* If you want to get super pedantic about it, they’re both arguments from ignorance. But one of them is at least potentially justifiable by reference to sampling. Absence of evidence is not necessarily evidence of absence, but it may get to be that way as the sampling improves (e.g., there is no evidence of planets closer to the sun than Mercury, and at this point, that is pretty persuasive evidence that no such planets exist).
Parting shot: one thing that has always stuck in my head from Simberloff (1983) is the bit about imagining a large enough universe of possible outcomes. And I’ve always had a perverse fascination with Larry Niven’s “Down in Flames”, in which he pretty much demolished his Known Space universe by assuming that every basic postulate of that universe was false. Neither of these follow directly on from the main point of the post, but they’re not completely unrelated, either. Because I think that they yield a pretty good heuristic for how to do science: imagine what it would take for you to be wrong–imagine a universe in which you are wrong–and then go see if the thing that makes you wrong, whatever it is, can be shown to exist or to work. If not, it doesn’t mean you’re right, but it means you’re maybe less wrong, which, if we get right down to it, is the best that we can hope for.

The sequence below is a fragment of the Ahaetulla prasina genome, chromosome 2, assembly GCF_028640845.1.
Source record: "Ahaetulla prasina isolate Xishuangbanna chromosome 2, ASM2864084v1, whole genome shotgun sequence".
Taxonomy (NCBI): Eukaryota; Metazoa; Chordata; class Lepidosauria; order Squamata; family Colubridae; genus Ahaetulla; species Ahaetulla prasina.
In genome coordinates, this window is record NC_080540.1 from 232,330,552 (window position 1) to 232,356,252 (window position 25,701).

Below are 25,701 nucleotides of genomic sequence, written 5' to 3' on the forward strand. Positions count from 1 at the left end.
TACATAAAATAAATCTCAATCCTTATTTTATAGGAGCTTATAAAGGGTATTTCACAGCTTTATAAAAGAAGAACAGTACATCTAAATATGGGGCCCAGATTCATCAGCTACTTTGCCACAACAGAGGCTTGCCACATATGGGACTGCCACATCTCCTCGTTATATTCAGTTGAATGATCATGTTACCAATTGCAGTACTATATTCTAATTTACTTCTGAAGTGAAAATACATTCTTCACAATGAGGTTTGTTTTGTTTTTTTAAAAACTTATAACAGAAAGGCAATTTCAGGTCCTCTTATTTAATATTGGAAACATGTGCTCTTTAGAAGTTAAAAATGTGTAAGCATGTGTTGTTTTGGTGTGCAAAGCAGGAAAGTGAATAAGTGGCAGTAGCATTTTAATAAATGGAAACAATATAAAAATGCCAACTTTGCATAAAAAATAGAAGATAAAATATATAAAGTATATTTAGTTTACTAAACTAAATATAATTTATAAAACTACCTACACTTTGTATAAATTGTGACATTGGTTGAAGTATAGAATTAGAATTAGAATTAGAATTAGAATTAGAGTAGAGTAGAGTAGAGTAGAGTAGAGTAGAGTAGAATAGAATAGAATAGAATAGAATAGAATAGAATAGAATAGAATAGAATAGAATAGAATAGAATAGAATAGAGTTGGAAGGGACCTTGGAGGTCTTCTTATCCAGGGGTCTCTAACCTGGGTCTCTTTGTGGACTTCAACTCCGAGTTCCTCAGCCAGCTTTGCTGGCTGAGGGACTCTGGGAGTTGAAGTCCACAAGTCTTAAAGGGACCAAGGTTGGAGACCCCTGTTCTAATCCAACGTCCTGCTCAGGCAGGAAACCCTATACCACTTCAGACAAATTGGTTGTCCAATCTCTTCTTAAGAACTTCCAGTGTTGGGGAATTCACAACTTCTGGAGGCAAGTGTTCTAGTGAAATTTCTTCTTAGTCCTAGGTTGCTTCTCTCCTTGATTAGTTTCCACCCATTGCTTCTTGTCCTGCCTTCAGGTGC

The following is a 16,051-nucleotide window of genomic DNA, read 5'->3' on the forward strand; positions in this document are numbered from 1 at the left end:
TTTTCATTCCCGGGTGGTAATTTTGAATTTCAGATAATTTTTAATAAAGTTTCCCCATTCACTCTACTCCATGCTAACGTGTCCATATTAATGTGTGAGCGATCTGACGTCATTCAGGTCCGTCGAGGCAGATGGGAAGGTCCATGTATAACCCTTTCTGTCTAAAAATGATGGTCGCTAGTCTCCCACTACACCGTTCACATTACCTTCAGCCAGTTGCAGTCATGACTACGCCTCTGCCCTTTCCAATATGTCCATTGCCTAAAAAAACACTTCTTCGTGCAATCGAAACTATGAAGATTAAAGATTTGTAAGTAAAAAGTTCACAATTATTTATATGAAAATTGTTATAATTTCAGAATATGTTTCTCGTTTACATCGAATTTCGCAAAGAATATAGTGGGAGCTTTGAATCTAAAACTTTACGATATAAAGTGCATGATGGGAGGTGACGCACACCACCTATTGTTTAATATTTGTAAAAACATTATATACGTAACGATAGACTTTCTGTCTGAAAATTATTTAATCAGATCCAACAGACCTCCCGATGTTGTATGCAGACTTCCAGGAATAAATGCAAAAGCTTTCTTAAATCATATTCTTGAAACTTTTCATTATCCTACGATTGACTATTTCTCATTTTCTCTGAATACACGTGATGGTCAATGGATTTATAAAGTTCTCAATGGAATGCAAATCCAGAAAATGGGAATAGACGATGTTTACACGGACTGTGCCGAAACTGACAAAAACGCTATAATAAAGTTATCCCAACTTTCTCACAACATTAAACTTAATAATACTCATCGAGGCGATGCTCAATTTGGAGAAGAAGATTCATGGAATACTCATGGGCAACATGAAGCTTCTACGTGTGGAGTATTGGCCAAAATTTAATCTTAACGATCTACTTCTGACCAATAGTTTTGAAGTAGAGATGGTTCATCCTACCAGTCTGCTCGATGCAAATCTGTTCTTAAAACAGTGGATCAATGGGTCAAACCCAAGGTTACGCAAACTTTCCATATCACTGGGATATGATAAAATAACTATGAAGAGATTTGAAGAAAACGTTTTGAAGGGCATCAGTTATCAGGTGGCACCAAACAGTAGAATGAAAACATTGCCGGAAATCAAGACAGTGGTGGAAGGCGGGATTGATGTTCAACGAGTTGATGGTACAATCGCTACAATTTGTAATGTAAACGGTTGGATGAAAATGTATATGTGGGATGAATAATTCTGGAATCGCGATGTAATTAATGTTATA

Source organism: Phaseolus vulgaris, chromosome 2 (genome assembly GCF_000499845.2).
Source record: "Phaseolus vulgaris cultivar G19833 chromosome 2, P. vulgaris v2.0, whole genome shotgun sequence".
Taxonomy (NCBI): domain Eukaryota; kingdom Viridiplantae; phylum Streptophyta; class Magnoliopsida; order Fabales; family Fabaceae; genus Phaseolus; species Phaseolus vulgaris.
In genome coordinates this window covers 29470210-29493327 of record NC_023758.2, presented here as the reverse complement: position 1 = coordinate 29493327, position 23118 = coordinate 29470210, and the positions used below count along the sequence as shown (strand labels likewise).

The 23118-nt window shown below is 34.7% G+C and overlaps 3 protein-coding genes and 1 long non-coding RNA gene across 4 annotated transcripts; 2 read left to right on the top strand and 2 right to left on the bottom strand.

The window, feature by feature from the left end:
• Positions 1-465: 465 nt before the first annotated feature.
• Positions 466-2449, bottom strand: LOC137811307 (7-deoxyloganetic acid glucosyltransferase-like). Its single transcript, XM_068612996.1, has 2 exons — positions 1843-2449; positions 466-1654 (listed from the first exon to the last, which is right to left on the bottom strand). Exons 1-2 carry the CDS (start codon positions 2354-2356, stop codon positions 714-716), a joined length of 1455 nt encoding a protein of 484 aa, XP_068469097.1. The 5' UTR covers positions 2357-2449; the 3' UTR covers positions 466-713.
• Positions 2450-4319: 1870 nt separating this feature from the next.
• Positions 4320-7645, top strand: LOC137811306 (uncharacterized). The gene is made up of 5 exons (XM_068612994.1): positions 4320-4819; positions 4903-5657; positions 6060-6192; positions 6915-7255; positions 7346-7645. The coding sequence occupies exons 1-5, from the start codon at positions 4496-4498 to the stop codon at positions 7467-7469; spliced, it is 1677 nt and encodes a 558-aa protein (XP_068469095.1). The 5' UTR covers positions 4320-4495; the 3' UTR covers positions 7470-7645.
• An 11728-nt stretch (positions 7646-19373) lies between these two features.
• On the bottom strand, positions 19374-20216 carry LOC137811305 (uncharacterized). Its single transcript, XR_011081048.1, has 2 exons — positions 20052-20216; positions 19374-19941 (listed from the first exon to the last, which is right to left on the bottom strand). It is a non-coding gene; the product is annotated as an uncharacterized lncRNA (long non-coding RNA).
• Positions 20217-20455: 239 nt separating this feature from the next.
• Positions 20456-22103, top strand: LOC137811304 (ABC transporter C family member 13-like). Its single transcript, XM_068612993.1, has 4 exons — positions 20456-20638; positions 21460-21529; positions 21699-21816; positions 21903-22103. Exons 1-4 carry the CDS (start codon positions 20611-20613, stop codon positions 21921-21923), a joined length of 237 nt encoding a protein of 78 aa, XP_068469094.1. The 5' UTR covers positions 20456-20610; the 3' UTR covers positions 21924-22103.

The photos have nothing to do with the post, they’re just pretty pictures from the LACM to liven things up a little.
- Simberloff, D. (1983). Competition theory, hypothesis-testing, and other community ecological buzzwords. The American Naturalist, 122(5), 626-635.
- Taylor, M. P., Hone, D. W., Wedel, M. J., & Naish, D. (2011). The long necks of sauropods did not evolve primarily through sexual selection. Journal of Zoology, 285(2), 150-161.
April 16, 2013
The cervical series of Giraffa camelopardalis angolensis FMNH 34426, articulated by Mike and me and photographed by Mike back in the summer of 2005, cropped and composited by me recently, not previously posted because there’s just too much cool stuff, man. But we’re working on it.